SHELBY, N.C. — Josh Sharman pitched seven shutout innings and picked a pair of runners off base late in the game.
It wasn’t enough for Desert Oasis.
Wilmington (Delaware) scored a run in the bottom of the eighth on a one-out single by Austin Colmery to earn a 1-0 victory over the Aces in the championship of the American Legion World Series.
“You’ve got to give credit to their pitcher, he threw an awesome game, so when he got out of the game, we thought this is our chance, we’ve got the momentum,” Wilmington coach Brent Treml said. “Could not be prouder of these guys.”
The title is the first ever for a team from Delaware, whose teams had been 2-6 all-time in ALWS games before this year’s run.
Sharman scattered four hits across seven innings while striking out eight. He picked a runner off second base on a trick play in the sixth, then picked a runner off first before striking out the final batter he faced in the seventh.
But Wilmington (38-4) finally broke through against reliever Aaron Roberts in the eighth. Leadoff batter Michael Cautillo drew a walk off, and Chris Ludman laid down a sacrifice bunt to move Cautillo to second. On a 2-2 count, the next batter, Austin Colmery, singled up the middle to score Cautillo and kick off the Delaware celebration.
“That feels amazing. Coming into this season, we set high expectations, and I think we exceeded even our highest expectations tonight,” said Ludman, who struck out three and walked none in eight innings of work.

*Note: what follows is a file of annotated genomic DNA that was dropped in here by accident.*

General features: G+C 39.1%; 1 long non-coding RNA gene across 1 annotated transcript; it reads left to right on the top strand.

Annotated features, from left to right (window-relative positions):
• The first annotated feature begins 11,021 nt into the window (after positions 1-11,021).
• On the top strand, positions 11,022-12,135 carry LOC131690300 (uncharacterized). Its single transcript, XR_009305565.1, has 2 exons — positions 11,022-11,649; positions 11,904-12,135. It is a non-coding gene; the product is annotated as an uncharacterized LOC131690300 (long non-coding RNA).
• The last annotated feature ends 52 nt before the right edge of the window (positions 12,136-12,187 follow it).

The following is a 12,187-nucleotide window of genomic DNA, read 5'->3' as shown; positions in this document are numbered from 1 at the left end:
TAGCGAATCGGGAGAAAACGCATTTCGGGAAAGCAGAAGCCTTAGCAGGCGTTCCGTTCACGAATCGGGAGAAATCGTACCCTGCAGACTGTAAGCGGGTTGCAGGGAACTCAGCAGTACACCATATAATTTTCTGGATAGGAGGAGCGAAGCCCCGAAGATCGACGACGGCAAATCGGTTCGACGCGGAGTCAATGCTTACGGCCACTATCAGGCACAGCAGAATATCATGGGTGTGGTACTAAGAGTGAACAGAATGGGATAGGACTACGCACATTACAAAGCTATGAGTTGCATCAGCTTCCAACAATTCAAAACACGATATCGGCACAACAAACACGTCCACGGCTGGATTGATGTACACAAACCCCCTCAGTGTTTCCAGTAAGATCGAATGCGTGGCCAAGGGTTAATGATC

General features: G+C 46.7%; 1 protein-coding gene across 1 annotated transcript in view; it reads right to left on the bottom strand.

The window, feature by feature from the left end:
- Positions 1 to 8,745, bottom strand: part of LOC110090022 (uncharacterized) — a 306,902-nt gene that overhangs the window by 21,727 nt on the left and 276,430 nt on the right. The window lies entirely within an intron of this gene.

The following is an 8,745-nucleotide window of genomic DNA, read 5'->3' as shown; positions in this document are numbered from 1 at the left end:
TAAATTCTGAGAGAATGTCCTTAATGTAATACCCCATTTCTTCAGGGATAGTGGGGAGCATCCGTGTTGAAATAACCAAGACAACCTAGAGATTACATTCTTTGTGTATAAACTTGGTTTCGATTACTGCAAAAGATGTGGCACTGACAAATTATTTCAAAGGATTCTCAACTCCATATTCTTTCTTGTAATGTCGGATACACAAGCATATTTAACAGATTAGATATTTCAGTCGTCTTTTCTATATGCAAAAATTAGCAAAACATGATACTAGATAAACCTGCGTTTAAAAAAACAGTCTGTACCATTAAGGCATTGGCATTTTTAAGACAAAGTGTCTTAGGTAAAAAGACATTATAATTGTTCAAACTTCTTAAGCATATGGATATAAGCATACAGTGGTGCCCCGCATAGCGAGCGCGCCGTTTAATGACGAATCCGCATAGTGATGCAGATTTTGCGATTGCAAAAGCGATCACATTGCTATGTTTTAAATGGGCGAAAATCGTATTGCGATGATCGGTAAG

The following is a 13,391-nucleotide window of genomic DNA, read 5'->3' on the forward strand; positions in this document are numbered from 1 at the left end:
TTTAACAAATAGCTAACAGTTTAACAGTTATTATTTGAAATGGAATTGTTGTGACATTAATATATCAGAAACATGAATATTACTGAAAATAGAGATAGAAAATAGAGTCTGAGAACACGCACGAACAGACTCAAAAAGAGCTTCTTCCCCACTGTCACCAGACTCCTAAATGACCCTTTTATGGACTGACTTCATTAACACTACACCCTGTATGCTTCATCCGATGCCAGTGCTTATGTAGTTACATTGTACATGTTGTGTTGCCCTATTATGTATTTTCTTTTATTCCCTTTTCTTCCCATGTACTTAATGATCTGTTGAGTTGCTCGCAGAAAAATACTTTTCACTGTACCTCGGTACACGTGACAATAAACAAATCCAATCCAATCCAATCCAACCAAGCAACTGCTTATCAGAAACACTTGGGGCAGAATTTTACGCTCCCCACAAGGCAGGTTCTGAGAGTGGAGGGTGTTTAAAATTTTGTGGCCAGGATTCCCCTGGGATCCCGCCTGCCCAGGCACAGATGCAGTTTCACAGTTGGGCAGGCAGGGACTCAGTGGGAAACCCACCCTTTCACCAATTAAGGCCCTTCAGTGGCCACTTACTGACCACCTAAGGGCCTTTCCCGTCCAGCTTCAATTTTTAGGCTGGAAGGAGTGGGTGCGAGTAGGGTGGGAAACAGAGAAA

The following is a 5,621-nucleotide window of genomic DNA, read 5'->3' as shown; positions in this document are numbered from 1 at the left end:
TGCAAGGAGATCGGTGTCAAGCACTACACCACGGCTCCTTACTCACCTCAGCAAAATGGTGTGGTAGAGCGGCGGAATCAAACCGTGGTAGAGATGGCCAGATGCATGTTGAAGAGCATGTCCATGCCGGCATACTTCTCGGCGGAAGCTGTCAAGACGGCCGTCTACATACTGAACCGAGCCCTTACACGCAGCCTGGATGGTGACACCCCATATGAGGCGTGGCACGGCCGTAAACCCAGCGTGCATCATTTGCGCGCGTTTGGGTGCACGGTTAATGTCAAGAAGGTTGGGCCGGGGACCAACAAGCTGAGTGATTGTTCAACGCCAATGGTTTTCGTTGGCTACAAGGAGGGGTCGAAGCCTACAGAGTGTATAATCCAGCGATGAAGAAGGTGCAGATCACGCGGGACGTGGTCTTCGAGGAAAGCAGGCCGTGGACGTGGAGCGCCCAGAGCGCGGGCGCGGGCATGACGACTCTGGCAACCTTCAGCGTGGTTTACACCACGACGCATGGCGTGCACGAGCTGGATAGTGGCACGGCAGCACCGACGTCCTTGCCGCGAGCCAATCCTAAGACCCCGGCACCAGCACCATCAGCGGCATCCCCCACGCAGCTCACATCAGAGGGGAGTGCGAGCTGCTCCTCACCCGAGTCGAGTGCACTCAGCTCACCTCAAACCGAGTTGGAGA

It was Ludman’s second shutout of the World Series, and he was named the George W. Rulon American Legion Player of the Year. But he got some help from his defense in the top of the seventh.
Shortstop Nate Thomas ranged up the middle, then went head-over-heels and tossed a high arc to first base to end the top of the eighth inning. Had he not gotten the out, Desert Oasis would have had runners at the corners.
“Nate made an amazing play there at the end to help us win,” Ludman said.
Desert Oasis’ Zach Czernawski led off the eighth with a single, just the fourth hit of the game for the Aces (50-17). Ludman got the next two outs, but Jason Sharman’s grounder up the middle looked like it would extend the inning. Thomas made sure it didn’t.
“The runner on first was stealing so I actually had to break a little to second when I saw the play hit up the middle,” Thomas said. “I’m not very good at diving headfirst, but I saw the ball, laid out for it. I knew I wouldn’t be able to make the play at second. … I just threw as hard as I could over to first.
“It didn’t get over there at high speed, but it got over there.”
Wilmington missed some scoring chances earlier in the game, including a heady play by the Las Vegas defense in the sixth. Pinch runner Nick Muzzi fell for a faked throw to second base by Josh Sharman and got caught in a rundown between second and third. Sharman then picked off Jack Dubecq in the bottom of the seventh.
“We didn’t panic all season, we didn’t panic going back to June. We talked about taking a punch in the mouth and not get knocked out,” Treml said. “We had some self-inflicted punches today (with the mistakes on the basepaths) but we didn’t give up, we didn’t panic.”